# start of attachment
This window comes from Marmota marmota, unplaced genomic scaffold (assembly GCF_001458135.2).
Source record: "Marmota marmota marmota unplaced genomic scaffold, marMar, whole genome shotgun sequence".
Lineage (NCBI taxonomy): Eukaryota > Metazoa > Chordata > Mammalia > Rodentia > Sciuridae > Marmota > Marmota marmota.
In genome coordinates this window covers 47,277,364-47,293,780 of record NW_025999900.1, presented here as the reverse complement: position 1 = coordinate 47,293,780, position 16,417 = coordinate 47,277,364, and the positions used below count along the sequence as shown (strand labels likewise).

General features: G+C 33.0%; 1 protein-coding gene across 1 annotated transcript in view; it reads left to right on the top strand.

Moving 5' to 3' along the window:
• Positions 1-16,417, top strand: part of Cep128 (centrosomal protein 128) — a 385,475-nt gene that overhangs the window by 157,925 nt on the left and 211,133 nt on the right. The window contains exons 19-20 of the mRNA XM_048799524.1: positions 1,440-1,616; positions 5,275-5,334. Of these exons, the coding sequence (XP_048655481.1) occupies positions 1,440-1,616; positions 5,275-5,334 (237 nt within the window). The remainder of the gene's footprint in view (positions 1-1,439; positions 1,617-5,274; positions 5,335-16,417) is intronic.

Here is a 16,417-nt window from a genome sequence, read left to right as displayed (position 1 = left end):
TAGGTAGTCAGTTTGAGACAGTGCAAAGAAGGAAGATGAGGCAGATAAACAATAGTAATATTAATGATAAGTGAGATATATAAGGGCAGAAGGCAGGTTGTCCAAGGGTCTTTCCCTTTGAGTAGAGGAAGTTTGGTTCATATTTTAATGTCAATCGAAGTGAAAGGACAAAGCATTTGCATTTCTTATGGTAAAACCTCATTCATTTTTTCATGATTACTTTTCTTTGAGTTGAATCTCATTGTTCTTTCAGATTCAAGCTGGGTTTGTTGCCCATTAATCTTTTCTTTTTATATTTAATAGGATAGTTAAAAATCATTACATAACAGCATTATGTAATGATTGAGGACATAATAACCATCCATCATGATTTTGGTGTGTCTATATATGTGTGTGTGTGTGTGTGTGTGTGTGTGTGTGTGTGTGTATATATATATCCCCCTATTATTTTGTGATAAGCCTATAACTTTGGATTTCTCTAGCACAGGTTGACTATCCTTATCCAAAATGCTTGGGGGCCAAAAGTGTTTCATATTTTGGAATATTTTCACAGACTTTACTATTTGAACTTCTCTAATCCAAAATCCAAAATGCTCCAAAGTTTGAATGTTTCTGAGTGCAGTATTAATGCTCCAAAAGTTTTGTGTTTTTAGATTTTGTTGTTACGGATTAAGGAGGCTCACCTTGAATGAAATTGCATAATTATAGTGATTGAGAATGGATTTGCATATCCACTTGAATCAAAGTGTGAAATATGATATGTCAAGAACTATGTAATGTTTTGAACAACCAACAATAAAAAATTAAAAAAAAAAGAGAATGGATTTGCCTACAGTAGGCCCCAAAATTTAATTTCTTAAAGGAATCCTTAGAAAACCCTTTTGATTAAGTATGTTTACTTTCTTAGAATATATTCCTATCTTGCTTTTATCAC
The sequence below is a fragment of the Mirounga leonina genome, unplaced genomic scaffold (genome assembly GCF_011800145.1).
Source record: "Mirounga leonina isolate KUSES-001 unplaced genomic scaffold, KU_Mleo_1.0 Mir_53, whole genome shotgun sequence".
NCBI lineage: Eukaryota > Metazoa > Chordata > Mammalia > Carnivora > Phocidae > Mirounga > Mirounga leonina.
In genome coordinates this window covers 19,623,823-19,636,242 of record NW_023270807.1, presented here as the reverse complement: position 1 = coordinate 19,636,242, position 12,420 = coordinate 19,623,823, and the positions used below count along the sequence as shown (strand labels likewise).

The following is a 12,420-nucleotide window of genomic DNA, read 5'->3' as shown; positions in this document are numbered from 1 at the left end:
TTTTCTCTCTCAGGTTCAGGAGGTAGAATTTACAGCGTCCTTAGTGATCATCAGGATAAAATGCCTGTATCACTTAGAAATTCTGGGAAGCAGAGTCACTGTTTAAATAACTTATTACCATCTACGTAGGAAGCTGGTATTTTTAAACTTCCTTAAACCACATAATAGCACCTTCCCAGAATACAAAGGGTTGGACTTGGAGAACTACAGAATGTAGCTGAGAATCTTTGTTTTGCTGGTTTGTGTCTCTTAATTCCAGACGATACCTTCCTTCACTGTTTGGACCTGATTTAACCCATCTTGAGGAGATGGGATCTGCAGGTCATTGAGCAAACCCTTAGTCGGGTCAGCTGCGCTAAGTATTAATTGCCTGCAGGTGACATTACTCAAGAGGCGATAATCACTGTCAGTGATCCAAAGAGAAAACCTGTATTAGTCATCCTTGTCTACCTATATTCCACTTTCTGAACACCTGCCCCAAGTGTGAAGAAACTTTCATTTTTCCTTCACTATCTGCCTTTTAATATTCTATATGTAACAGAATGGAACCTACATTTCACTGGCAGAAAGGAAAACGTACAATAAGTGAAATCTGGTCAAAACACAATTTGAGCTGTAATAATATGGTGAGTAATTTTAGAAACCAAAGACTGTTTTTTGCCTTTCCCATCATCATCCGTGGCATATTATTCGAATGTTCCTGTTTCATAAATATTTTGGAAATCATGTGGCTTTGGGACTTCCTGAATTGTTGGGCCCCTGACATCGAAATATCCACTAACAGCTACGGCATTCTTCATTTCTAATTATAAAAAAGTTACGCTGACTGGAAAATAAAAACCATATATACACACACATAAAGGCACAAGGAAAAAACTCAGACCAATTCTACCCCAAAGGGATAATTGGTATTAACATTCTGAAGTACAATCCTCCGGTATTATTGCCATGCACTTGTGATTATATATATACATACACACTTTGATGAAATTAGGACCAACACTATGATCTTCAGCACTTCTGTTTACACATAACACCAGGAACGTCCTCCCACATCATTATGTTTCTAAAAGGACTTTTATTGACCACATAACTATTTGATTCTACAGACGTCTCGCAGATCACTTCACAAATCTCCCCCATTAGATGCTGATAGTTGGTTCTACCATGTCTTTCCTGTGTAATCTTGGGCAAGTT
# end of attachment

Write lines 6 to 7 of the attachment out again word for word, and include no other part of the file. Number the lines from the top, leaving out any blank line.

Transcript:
Moving 5' to 3' along the window:
• Positions 1-16,417, top strand: part of Cep128 (centrosomal protein 128) — a 385,475-nt gene that overhangs the window by 157,925 nt on the left and 211,133 nt on the right. The window contains exons 19-20 of the mRNA XM_048799524.1: positions 1,440-1,616; positions 5,275-5,334. Of these exons, the coding sequence (XP_048655481.1) occupies positions 1,440-1,616; positions 5,275-5,334 (237 nt within the window). The remainder of the gene's footprint in view (positions 1-1,439; positions 1,617-5,274; positions 5,335-16,417) is intronic.